"In the Dentist's Chair, Post Cover"   Lot no. 4749

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By Kurt Ard (American, 1925-)

21.75" x 19.5"
Tempera on Paperboard
Signed Lower Right



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The original cover for The Saturday Evening PostIn The Dentist’s Chair, published on October 19, 1957, embodies Ard’s characteristic wit and attention to detail. The young man, still wearing a toy pistol in a holster, seems to have been torn from playing a cowboy with his friends. Having just completed his x-rays, which hang on the wall behind him, the boy awaits the arrival of the dentist to determine his fate.

Interestingly, the Post editors empathize with the dentist rather than the patient. The Post describes: “Dentists are to be pitied. How would you like to be greeted by horrified faces like this from morn till night throughout your professional career? Dentists are kindly, humane souls who love their fellowmen, minister constructively to their grinders, and seldom hurt the faint-hearts much while doing it–yet their only reward, besides a fee, is those eternal faces, staring, staring upward as if at an ogre. Next time you go to a D.D.S., smile at him; and if he doesn’t faint, maybe he’ll pull a couple of your teeth for nothing. Kurt Ard…was astonished that his model climbed into that chair looking happy and had to be urged to look awful. The lad, it developed, had just been to a dentist–his teeth were all filled.” (The Saturday Evening Post, October 19, 1957, p. 3)


Much like Norman Rockwell, Ard was inspired by everyday life and he often used his wife and children as models, striving to portray figures and their surroundings as accurately as possible. Ard’s strong attention to detail creates a visual delight on canvas and enhances the relatability of his narratives. These charming scenes of childhood and witty commentaries on relationships and daily life are representative of Ard’s endearing humor that defines his signature style.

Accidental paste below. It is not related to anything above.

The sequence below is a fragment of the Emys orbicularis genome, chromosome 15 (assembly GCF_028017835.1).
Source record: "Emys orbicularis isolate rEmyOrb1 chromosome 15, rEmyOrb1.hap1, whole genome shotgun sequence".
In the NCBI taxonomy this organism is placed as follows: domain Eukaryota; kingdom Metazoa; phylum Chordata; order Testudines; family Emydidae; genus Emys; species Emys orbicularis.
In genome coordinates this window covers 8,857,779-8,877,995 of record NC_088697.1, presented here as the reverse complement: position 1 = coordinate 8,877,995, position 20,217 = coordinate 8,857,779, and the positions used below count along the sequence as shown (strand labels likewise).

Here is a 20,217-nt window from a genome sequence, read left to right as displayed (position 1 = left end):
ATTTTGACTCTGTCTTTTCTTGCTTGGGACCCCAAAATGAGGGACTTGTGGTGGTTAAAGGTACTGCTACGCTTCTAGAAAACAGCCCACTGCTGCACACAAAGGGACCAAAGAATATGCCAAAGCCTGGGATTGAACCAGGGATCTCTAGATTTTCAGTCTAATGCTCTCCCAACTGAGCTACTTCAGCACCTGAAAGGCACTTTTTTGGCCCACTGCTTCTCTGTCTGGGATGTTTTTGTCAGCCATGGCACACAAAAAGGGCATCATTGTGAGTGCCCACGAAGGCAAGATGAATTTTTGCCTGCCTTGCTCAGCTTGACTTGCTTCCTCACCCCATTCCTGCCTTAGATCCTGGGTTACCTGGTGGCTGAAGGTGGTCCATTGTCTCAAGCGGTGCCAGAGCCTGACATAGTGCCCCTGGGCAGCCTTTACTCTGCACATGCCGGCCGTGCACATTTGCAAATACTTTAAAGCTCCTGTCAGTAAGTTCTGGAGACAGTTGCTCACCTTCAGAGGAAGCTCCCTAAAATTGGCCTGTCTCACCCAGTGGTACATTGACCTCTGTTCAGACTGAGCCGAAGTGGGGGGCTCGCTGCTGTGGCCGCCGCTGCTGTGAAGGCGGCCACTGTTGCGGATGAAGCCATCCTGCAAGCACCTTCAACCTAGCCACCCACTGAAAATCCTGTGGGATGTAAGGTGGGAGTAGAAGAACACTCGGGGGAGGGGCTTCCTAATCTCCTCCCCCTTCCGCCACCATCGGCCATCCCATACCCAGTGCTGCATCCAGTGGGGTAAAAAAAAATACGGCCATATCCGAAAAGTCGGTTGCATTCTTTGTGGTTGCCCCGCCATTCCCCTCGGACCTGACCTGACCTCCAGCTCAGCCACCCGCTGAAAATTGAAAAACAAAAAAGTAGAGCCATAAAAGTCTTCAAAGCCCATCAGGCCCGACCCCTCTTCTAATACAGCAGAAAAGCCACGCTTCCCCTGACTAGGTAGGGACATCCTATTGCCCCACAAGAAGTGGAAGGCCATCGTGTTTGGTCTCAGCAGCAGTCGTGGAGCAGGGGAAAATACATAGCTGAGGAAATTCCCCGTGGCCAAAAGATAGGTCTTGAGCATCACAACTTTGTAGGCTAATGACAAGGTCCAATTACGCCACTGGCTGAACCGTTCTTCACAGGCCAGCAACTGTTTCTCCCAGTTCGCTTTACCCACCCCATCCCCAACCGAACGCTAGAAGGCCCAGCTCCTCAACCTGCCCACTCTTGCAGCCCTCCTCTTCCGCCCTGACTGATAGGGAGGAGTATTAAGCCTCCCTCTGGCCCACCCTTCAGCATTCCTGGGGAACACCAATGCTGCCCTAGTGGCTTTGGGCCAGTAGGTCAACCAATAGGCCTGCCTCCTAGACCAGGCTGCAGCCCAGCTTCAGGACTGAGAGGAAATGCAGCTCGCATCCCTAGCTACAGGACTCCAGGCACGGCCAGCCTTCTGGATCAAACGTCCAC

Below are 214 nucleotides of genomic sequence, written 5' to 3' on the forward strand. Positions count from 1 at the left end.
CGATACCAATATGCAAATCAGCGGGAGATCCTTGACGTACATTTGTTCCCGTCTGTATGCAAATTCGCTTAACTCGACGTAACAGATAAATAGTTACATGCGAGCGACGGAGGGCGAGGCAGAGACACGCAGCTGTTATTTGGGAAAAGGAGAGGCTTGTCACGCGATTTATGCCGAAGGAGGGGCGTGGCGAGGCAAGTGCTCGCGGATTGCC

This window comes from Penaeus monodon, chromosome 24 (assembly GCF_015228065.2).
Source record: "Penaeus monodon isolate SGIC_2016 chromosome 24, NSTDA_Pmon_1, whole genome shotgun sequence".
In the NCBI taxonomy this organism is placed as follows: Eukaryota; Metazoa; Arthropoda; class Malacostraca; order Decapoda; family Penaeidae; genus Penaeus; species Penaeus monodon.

Kurt Ard was born in Copenhagen in 1925 and apprenticed to a Danish painter in his youth. He sold his first magazine illustration at the age of seventeen and began his career working for small newspapers, but commissions were scarce at the time due to World War II. After the War, Ard achieved global fame for his covers produced for popular magazines throughout Europe and the United States from the 1950s through the 1970s. In Europe, Ard’s illustrations graced the covers of popular magazines, including PanoramaHÖRZUAllers, and Familie Journal. In the United States, Ard’s illustrations appeared on eight covers of The Saturday Evening Post, as well as the pages of other leading publications, including McCall’s and Reader’s Digest.


Ard had a unique challenge producing artwork for US-based publications from his studio in Copenhagen. According to The Saturday Evening Post, after the artist submitted his sketches to the magazine’s editors and art department, Ard had to wait for a response before beginning his final painting. He sometimes had to halt progress and wait for approval if he wanted to make changes mid-project. (Reference: Joseph Scales, “Beyond the Canvas: Covering Up,” The Saturday Evening Post online, published July 23, 2014.)



The Saturday Evening Post, October 19, 1957, cover illustration.

HÖRZU, November 21, 1964, cover illustration.

Allers, January 31, 1965, cover illustration.

Familie Journal, February 2, 1965, cover illustration.

The present work was Kurt Ard's first cover illustration for the

Saturday Evening Post, published on October 19, 1957.

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